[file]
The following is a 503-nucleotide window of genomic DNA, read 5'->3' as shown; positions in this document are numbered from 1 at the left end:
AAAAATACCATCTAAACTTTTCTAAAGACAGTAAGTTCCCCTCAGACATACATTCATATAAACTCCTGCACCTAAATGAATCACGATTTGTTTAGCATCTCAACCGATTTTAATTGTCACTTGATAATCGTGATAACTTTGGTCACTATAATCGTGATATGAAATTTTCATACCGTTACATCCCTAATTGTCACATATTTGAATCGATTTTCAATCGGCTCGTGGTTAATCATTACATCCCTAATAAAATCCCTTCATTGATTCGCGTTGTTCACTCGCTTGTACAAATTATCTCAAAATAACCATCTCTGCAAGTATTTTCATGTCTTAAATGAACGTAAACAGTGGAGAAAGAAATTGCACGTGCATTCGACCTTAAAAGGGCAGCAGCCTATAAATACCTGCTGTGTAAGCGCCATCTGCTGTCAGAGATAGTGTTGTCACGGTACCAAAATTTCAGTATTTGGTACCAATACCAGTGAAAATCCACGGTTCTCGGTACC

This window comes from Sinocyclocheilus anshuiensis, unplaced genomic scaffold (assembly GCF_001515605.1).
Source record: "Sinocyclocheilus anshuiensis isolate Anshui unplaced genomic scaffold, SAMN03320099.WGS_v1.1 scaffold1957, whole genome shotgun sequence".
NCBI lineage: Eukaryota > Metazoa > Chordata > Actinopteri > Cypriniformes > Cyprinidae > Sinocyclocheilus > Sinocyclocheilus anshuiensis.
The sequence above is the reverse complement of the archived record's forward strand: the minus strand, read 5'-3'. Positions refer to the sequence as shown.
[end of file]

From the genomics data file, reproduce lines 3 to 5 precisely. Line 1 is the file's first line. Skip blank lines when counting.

This window comes from Sinocyclocheilus anshuiensis, unplaced genomic scaffold (assembly GCF_001515605.1).
Source record: "Sinocyclocheilus anshuiensis isolate Anshui unplaced genomic scaffold, SAMN03320099.WGS_v1.1 scaffold1957, whole genome shotgun sequence".
NCBI lineage: Eukaryota > Metazoa > Chordata > Actinopteri > Cypriniformes > Cyprinidae > Sinocyclocheilus > Sinocyclocheilus anshuiensis.